St. Louis Sewer District Will Pay $4.7 Billion to Stop Overflows
ST. LOUIS, Missouri, August 8, 2011 (ENS) – In a legal settlement with the United States and an environmental foundation, The Metropolitan St. Louis Sewer District has agreed to make extensive improvements to its sewer systems and treatment plants, at an estimated cost of $4.7 billion over 23 years.
The improvements are intended to eliminate illegal overflows of untreated raw sewage and to reduce pollution levels in urban rivers and streams.
“This injunctive relief is historic in its scope and importance to the people of St. Louis,” the Justice Department and the U.S EPA said Thursday, announcing the settlement.
The settlement reached between the United States, the Missouri Coalition for the Environment Foundation and the Metropolitan St. Louis Sewer District, requires MSD to construct three large storage tunnels ranging from two to nine miles in length, and to expand capacity at two wastewater treatment plants.
Metropolitan St. Louis Sewer District workers (Photo courtesy MSD)
These controls and similar controls that MSD has already implemented will result in the reduction of almost 13 billion gallons per year of overflows into area streams and rivers.
MSD must develop and implement a comprehensive plan to eliminate more than 200 illegal discharge points within its sanitary sewer system.
Finally, MSD will engage in comprehensive and proactive cleaning, maintenance and emergency response programs to improve sewer system performance and to eliminate overflows from its sewer systems, including basement backups, releases into buildings and onto property.
MSD will also pay a civil penalty of $1.2 million to the United States. The lawsuit was first filed against MSD in June 2007 by the state and federal governments and later joined by the Coalition.
“We are fully committed to vigorous enforcement of the Clean Water Act, and will continue to work in partnership with EPA to advance the goal of clean water for all communities in our nation’s cities,” said Ignacia Moreno, assistant attorney general for the Justice Department’s Environment and Natural Resources Division. “The people of St. Louis, including those who live in minority and low-income communities, will receive tangible, lasting benefits from this significant settlement.”
“St. Louis, America’s Gateway City, grew up alongside the Mississippi. Unfortunately, for too long it treated the river’s tributaries as a dumping ground for sewage,” said EPA Regional Administrator Karl Brooks said.
“By moving forward with this Clean Water Act settlement, the community is facing its responsibilities,” said Brooks. “This agreement will bring jobs and long-term economic investments while significantly improving the environment for future generations.”
Rain garden absorbs and filters runoff from the parking lot above. (Photo by Shaw Nature Reserve, Missouri Botannical Garden)
The settlement will advance the use of large scale green infrastructure projects to control wet weather sewer overflows by requiring the sewer district to invest at least $100 million in an innovative green infrastructure program, focused in environmental justice communities in St. Louis. These low-income or minority communities have suffered a disproportionate burden from air, water or land pollution.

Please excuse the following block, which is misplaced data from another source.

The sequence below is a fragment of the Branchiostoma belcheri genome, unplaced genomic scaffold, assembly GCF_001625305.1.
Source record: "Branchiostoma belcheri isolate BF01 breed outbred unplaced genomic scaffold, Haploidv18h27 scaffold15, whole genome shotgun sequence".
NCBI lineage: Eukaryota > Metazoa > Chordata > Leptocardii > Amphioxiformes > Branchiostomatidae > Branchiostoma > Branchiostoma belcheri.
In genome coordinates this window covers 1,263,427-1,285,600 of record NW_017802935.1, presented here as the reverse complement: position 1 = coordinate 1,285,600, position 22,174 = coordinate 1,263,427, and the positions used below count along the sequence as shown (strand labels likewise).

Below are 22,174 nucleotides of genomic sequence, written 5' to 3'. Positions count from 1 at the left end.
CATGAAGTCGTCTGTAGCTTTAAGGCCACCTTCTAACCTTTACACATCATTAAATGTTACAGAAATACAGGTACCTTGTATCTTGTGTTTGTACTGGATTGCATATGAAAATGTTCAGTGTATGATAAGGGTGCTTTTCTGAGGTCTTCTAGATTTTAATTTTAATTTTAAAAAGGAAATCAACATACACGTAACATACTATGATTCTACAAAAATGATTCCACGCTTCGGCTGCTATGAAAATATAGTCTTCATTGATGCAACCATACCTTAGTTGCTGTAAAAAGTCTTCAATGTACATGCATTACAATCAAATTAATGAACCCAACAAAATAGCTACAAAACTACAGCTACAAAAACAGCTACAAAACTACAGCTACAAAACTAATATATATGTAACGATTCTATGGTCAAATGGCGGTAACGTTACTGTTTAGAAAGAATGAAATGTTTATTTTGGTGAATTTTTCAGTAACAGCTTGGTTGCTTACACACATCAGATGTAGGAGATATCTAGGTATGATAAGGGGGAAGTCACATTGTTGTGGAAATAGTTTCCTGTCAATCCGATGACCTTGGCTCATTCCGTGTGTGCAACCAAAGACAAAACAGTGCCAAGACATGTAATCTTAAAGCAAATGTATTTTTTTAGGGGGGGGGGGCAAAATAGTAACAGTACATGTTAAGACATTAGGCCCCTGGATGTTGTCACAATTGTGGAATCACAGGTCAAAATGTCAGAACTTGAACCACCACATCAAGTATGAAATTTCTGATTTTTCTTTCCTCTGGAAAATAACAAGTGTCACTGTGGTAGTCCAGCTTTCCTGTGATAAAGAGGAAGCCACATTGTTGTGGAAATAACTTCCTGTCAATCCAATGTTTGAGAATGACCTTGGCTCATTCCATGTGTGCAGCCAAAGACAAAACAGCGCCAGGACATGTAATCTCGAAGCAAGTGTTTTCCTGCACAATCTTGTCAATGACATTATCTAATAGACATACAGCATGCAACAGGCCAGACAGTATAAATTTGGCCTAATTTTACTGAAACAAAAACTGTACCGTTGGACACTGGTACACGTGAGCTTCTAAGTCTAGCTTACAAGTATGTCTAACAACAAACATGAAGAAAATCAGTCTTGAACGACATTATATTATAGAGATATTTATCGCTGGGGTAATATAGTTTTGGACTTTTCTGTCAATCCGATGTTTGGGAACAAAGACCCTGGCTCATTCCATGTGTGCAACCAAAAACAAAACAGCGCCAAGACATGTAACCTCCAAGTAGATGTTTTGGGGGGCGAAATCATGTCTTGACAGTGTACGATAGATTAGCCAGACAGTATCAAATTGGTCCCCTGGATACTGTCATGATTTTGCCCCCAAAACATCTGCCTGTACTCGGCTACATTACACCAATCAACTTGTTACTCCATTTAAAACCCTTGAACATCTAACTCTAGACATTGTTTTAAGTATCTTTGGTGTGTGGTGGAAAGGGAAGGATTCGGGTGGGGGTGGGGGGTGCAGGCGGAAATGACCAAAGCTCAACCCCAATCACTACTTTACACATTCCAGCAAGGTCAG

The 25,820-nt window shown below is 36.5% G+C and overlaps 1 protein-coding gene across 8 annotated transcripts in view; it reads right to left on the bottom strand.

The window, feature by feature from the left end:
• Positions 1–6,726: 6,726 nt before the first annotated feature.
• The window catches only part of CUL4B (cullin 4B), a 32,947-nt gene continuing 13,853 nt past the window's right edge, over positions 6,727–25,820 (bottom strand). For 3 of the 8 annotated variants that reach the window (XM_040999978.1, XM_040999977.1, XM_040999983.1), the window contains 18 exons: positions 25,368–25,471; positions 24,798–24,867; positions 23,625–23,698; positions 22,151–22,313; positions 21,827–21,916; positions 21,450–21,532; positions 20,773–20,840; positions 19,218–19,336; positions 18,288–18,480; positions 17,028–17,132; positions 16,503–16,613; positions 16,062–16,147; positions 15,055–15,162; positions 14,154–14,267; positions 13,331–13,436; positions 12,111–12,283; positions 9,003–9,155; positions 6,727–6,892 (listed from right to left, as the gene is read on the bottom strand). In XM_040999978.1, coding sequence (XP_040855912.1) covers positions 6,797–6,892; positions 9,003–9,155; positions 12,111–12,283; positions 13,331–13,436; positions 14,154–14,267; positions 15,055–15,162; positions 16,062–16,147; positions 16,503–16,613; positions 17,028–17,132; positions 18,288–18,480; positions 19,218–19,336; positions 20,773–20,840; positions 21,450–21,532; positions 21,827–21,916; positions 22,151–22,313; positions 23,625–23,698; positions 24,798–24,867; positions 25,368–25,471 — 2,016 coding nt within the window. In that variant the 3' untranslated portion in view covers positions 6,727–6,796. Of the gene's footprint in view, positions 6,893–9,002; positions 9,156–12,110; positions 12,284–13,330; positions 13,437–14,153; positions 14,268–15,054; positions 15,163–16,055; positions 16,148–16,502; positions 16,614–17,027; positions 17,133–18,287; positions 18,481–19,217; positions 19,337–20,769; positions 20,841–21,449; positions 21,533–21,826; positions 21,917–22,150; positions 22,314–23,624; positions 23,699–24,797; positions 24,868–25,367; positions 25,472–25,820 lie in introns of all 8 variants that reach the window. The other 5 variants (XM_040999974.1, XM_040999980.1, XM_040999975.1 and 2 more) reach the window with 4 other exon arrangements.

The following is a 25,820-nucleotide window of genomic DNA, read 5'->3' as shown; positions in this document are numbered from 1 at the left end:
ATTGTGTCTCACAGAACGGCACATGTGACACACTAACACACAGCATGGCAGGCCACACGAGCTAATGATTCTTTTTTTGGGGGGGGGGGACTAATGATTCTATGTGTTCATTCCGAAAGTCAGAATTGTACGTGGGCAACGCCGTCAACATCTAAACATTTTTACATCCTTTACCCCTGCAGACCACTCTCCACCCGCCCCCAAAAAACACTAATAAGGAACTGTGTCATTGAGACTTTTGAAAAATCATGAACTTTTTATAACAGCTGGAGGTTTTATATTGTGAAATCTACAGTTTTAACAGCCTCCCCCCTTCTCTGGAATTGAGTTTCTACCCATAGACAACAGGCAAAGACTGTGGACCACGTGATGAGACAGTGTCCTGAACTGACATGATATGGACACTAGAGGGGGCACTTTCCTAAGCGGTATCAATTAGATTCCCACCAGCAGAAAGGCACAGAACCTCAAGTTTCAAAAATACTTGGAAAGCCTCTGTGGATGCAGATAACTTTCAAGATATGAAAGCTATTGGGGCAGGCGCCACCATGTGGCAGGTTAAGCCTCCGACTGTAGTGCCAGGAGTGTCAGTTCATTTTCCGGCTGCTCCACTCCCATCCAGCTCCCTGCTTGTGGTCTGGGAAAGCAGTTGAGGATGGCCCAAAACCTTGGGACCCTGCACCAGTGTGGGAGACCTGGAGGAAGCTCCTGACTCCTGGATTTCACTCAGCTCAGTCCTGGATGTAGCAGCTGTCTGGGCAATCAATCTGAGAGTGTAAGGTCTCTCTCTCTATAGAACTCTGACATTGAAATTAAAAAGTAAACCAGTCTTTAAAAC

Green infrastructure such as green roofs, bioretention, green streets, rain barrels, rain gardens and permeable pavement will store, infiltrate and evaporate stormwater to prevent it from getting into the combined sewer system.
MSD, in conjunction with the City of St. Louis economic redevelopment authorities, will transform many vacant or abandoned properties to productive use – helping to revitalize disadvantaged communities and resulting in cleaner air and green space.
MSD will conduct public education and outreach, and collaborate with local residents and neighborhood groups in selecting the locations of green infrastructure projects.
MSD has committed to spending $230 million in a mitigation program to alleviate flooding and another $30 million in an enhanced pipe lining program, both of which are focused exclusively in environmental justice areas.
These programs and the pioneering green infrastructure program of the settlement will further the Department of Justice and EPA’s work to advance environmental justice. (See ENS report: Obama Cabinet Secretaries Sign Environmental Justice Agreement)
In addition to improving its sewer system and treatment plants, MSD will spend $1.6 million to implement a voluntary sewer connection and septic tank closure program for low-income eligible residential property owners who elect to close their septic tanks and connect to the public sewer.
In a statement August 4, the Sewer District said, “As evidenced by MSD’s spending of $2.3 billion over the past two decades to eliminate 300-plus sewer overflows, today’s agreement also reflects the understanding that there has never been any question about the need for continued work to upgrade and modernize the nation’s fourth largest sewer system. Rather, the true question is how quickly this work is completed, which is the driver behind continued increases in monthly sewer bills.”
“While $4.7 billion over 23 years is a very fair agreement when compared to the dozens of other cities across the nation that have been sued by the Federal Government,” said MSD, “the fact remains that this is billions of dollars that will come from the pocketbook of St. Louis ratepayers – with little to no state or federal assistance – and will be unavailable for other critical needs in our community.”
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